Hello. I'm a 54 yo female and am in good health, so I thought. I have accute hearing, more so than average, because I hear things that a lot of ppl don't. In the last month, I started hearing low frequency sounds, and we shut everything off in the house, and the noise continued. I did not hear this while on vacation so I believe it does externally exist, but still have not figured out the culprit. Anyway, in the last two weeks I found that I could tap my head, above and behind both ears and in the center of my forehead, and cause a vibrational sound, much like a low frequency tuning fork. I can control the sound by either turning it on briefly by tapping, or when it continues on its own, I can tap and shut it off. When my husband snores at certain low frequencies this will set off this vibrational sound, and then when I tap my head, it shuts it off. If I brush my hair or scratch my head, during the day, I am aware of this, but not as accutely as at night. On the second time of tapping my head, I awoke the next morning with vertigo. I arose from bed and almost fell to my left, sideways, which was the side I was tapping. When I lie down and close my eyes, the room briefly spins. When I arise, I have to sit on the edge of the bed to gain my equilibrium. If I turn in bed, I get the same spinning, dizzy feeling. During the day, I can maintain my equilibrium pretty well, but I always have a slight disorientation or dizzy feeling, but I don't lose my balance, unless I get up from sitting on the couch. Anyway, I feel that these are all somehow interconnected, but I have no idea what is happening. I am going to make an appt with a doctor next week, but am unsure what specialty to contact. Have you ever heard of this before, and if so, what could it be? Also, what type of doctor would you recommend I see? Thank you so much for any help you can give. Rhonda
Read about "benign paroxysmal positional vertigo" and see if that matches your symptoms. It sounds likely, given the triggers you describe for your vertigo. It's a common, benign, and easily treatable condition.
Thank you so much for your reply. I did some reading on BPPV after you brought this to my attention, and have come to the conclusion that this is definitely PART of the problem. I found that it's on the left side, and so I did the Epley Manuever several times last night in hopes of some relief. What happened is that I now feel dizzier, even while walking or sitting up, AND the low frequency sounds will not stop. I feel as if a low frequency, pulsating diesel motor is running in my bedroom, where it is more detectable. Walking on my hardwood floors or brushing my teeth set this sound off in the quiet of the night, as well. The sounds were so loud last night, that it was hard to sleep. It is mind maddening, to say the least. Do the sounds I hear and the BPPV have something in common that I am not finding in my research? I do believe that the tapping on my skull may have released a calcuim carbonate particle into my ear canals, causing the BPPV, but what was causing this sound in the first place, since that is what I had issues with, for starters. Thank you for any help any of you can give. Rhonda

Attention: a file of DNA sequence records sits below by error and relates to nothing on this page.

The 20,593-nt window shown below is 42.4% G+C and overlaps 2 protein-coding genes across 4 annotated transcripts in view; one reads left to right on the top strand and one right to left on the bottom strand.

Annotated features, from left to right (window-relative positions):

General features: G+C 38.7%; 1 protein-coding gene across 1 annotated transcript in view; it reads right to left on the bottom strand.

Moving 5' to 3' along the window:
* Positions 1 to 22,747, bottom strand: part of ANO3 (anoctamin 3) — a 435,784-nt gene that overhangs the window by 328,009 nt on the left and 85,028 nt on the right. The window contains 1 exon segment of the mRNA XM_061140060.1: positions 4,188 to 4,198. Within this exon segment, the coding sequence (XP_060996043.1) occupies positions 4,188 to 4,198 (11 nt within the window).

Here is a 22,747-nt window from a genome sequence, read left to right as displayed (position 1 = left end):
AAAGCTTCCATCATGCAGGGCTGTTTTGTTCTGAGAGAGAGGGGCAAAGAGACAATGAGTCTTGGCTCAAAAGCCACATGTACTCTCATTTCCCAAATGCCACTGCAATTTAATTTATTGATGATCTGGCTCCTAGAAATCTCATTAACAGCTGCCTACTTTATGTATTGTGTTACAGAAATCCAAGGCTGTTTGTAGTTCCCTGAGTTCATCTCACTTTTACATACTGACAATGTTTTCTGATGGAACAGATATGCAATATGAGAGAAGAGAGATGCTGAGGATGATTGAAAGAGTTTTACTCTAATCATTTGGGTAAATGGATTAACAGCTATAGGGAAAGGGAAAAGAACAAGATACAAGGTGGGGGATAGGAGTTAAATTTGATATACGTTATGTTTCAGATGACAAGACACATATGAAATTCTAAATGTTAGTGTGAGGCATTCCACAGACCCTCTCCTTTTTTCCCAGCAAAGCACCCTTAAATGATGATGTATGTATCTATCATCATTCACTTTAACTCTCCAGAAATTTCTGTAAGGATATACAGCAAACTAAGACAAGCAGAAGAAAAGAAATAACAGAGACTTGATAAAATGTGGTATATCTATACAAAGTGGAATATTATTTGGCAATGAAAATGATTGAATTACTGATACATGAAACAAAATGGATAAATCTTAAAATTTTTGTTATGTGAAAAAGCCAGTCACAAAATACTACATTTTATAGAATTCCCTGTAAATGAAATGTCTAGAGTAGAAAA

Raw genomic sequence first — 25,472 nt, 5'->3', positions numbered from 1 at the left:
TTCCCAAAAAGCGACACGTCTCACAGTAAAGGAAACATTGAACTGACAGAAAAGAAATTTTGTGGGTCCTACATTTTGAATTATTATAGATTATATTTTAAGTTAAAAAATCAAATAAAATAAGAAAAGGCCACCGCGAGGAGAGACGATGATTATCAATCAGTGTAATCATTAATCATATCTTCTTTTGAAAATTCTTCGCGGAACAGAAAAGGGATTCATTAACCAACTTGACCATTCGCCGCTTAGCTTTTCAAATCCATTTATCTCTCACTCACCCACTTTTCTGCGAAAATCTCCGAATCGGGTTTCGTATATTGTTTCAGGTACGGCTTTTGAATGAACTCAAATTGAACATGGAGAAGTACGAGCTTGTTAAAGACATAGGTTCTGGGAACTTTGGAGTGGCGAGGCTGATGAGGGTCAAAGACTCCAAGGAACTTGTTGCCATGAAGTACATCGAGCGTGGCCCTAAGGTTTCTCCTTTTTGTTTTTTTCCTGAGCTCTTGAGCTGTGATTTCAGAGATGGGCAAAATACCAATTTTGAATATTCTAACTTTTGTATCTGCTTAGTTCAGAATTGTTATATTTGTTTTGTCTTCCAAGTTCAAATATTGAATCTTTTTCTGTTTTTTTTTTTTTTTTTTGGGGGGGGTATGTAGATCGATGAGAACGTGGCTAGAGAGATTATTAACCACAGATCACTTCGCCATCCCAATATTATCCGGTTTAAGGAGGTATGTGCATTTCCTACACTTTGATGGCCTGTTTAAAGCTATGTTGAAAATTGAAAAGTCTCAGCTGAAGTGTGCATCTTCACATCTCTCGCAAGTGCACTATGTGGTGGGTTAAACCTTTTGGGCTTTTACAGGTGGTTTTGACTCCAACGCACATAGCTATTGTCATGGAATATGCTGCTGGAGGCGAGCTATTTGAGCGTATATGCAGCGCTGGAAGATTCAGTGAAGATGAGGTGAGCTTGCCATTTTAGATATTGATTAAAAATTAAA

Hi Rhonda. I have no idea what the sounds could be, and they would not be related to BPPV. However, BPPV sometimes accompanies other kinds of inner-ear disease. So maybe something else is going on.
The sound might be some form of tinnitus (head noise), but it doesn't sound typical for that.
You should see a neuro-otologist (ENT with extra training in the inner ear and its connections to the brain), also spelled neurotologist. Look for them in your state at the Web site of the American Neurotology Society (there is a PDF member list) and/or at the Web site of the Vestibular Disorders Association (use the "Find a Health Professional" feature). Doctors may not be specifically identified on these sites as neurotologists, but you can call the doctor's office and ask.
If they say they are an otologist, that is an ear specialist, and they may be just as good, but a doctor who has a certificate or training in NEURO-OTOLOGY would be even better--they are the real dizziness specialists.
If you have BPPV, the ENT may send you to a vestibular rehab therapist, who is a specially trained type of physical therapist, to clear the BPPV. Sometimes the debris may be in a canal that needs a different maneuver from the Epley. But first you need to see an ENT for a diagnosis.
Thank you again for your response. I will definitely set up an appt with a Neuro-otologist, as I don't want to go from one doc to the next, trying to figure this out. This type of doctor makes the most sense to me, and I had never heard of this specialty, so thank you for passing this along. I'll let you know what they find, as I find this condition quite bizarre and unnerving!!
Examine every feature on the website, no matter how remote it may seem to be to your condition. You will learn a lot, even if after reading all of it, you think it offers you no help.
Also, investigate chelation. Chelation IV's have helped with a lot of my neuro problems.
Interestingly, I have a severe hearing loss, but also hear the sounds G. Richard mentions, less now that I'm on chelation and utilizing what I learned from the above website. This thing called life is like an amusement park: merry-go-round or rollercoaster. Either way, it's a wild ride!
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